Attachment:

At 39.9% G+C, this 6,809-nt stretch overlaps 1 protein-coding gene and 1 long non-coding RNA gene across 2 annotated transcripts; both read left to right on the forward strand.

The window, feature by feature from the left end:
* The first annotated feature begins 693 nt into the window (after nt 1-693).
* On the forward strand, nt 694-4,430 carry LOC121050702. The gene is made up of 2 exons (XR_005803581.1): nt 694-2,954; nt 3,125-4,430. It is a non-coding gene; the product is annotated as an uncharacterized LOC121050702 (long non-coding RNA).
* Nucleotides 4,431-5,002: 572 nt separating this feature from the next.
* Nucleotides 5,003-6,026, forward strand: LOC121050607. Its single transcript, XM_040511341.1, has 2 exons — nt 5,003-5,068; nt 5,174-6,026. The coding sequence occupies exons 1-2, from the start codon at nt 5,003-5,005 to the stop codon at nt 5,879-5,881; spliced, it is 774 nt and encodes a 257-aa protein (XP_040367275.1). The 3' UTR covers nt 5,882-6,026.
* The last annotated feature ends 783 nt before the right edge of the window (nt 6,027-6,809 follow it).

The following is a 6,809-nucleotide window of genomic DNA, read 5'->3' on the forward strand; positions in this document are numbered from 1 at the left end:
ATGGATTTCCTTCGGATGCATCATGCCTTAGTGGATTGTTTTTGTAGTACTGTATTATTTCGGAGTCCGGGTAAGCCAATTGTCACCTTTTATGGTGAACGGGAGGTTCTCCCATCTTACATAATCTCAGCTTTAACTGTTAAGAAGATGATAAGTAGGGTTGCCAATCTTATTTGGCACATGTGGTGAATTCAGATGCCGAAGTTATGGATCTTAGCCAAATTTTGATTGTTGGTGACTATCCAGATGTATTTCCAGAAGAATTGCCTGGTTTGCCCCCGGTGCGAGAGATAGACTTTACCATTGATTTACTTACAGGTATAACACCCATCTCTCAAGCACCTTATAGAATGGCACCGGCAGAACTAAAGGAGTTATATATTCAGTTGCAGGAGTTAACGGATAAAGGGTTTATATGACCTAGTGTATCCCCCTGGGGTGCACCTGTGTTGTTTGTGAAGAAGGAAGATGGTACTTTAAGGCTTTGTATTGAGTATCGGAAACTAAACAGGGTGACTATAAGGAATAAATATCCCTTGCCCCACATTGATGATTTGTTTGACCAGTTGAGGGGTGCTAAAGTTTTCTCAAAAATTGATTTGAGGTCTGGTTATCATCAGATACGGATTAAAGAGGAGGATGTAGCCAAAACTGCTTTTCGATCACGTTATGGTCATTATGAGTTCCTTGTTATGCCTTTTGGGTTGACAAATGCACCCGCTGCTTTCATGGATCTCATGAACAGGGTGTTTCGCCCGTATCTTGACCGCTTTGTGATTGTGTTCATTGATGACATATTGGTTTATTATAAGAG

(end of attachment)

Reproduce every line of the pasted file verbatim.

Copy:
At 39.9% G+C, this 6,809-nt stretch overlaps 1 protein-coding gene and 1 long non-coding RNA gene across 2 annotated transcripts; both read left to right on the forward strand.

The window, feature by feature from the left end:
* The first annotated feature begins 693 nt into the window (after nt 1-693).
* On the forward strand, nt 694-4,430 carry LOC121050702. The gene is made up of 2 exons (XR_005803581.1): nt 694-2,954; nt 3,125-4,430. It is a non-coding gene; the product is annotated as an uncharacterized LOC121050702 (long non-coding RNA).
* Nucleotides 4,431-5,002: 572 nt separating this feature from the next.
* Nucleotides 5,003-6,026, forward strand: LOC121050607. Its single transcript, XM_040511341.1, has 2 exons — nt 5,003-5,068; nt 5,174-6,026. The coding sequence occupies exons 1-2, from the start codon at nt 5,003-5,005 to the stop codon at nt 5,879-5,881; spliced, it is 774 nt and encodes a 257-aa protein (XP_040367275.1). The 3' UTR covers nt 5,882-6,026.
* The last annotated feature ends 783 nt before the right edge of the window (nt 6,027-6,809 follow it).

The following is a 6,809-nucleotide window of genomic DNA, read 5'->3' on the forward strand; positions in this document are numbered from 1 at the left end:
ATGGATTTCCTTCGGATGCATCATGCCTTAGTGGATTGTTTTTGTAGTACTGTATTATTTCGGAGTCCGGGTAAGCCAATTGTCACCTTTTATGGTGAACGGGAGGTTCTCCCATCTTACATAATCTCAGCTTTAACTGTTAAGAAGATGATAAGTAGGGTTGCCAATCTTATTTGGCACATGTGGTGAATTCAGATGCCGAAGTTATGGATCTTAGCCAAATTTTGATTGTTGGTGACTATCCAGATGTATTTCCAGAAGAATTGCCTGGTTTGCCCCCGGTGCGAGAGATAGACTTTACCATTGATTTACTTACAGGTATAACACCCATCTCTCAAGCACCTTATAGAATGGCACCGGCAGAACTAAAGGAGTTATATATTCAGTTGCAGGAGTTAACGGATAAAGGGTTTATATGACCTAGTGTATCCCCCTGGGGTGCACCTGTGTTGTTTGTGAAGAAGGAAGATGGTACTTTAAGGCTTTGTATTGAGTATCGGAAACTAAACAGGGTGACTATAAGGAATAAATATCCCTTGCCCCACATTGATGATTTGTTTGACCAGTTGAGGGGTGCTAAAGTTTTCTCAAAAATTGATTTGAGGTCTGGTTATCATCAGATACGGATTAAAGAGGAGGATGTAGCCAAAACTGCTTTTCGATCACGTTATGGTCATTATGAGTTCCTTGTTATGCCTTTTGGGTTGACAAATGCACCCGCTGCTTTCATGGATCTCATGAACAGGGTGTTTCGCCCGTATCTTGACCGCTTTGTGATTGTGTTCATTGATGACATATTGGTTTATTATAAGAG